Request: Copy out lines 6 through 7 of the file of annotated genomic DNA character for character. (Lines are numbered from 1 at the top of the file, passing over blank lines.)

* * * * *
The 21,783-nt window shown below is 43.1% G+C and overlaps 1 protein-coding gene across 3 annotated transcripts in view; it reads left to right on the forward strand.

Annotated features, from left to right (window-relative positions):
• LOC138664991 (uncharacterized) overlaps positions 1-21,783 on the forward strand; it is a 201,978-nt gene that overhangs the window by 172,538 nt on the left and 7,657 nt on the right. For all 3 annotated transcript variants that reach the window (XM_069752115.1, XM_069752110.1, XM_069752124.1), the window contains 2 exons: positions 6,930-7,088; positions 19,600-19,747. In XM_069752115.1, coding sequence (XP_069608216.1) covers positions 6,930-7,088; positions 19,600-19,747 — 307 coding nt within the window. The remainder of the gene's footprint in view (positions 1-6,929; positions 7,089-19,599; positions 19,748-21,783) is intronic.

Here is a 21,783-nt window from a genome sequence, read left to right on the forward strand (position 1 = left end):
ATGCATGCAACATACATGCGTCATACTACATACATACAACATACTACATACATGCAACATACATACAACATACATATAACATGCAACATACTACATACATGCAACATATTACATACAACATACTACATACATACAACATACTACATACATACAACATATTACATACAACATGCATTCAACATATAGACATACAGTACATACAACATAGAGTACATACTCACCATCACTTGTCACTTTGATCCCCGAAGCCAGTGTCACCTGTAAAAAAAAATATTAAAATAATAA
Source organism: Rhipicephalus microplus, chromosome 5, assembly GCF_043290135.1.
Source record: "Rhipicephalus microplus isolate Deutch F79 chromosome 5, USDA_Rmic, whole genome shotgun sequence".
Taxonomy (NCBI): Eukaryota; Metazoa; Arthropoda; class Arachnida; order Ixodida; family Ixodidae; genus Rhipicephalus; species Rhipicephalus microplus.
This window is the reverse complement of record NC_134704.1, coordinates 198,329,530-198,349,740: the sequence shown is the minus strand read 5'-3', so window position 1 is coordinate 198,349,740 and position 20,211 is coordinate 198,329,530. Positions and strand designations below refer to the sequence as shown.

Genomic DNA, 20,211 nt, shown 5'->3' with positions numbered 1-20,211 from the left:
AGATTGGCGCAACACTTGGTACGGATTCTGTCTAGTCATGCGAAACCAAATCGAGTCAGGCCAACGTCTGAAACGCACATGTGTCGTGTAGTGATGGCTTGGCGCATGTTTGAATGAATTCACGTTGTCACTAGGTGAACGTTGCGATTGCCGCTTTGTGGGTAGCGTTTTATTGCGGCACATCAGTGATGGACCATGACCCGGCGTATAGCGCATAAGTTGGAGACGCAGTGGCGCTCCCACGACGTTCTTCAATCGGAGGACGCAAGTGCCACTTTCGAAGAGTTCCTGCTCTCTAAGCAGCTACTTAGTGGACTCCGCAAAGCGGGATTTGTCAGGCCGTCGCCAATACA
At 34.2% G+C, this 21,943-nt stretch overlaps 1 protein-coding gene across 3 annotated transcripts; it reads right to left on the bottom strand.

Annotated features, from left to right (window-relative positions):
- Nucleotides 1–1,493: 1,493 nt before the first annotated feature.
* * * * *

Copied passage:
Source organism: Rhipicephalus microplus, chromosome 5, assembly GCF_043290135.1.
Source record: "Rhipicephalus microplus isolate Deutch F79 chromosome 5, USDA_Rmic, whole genome shotgun sequence".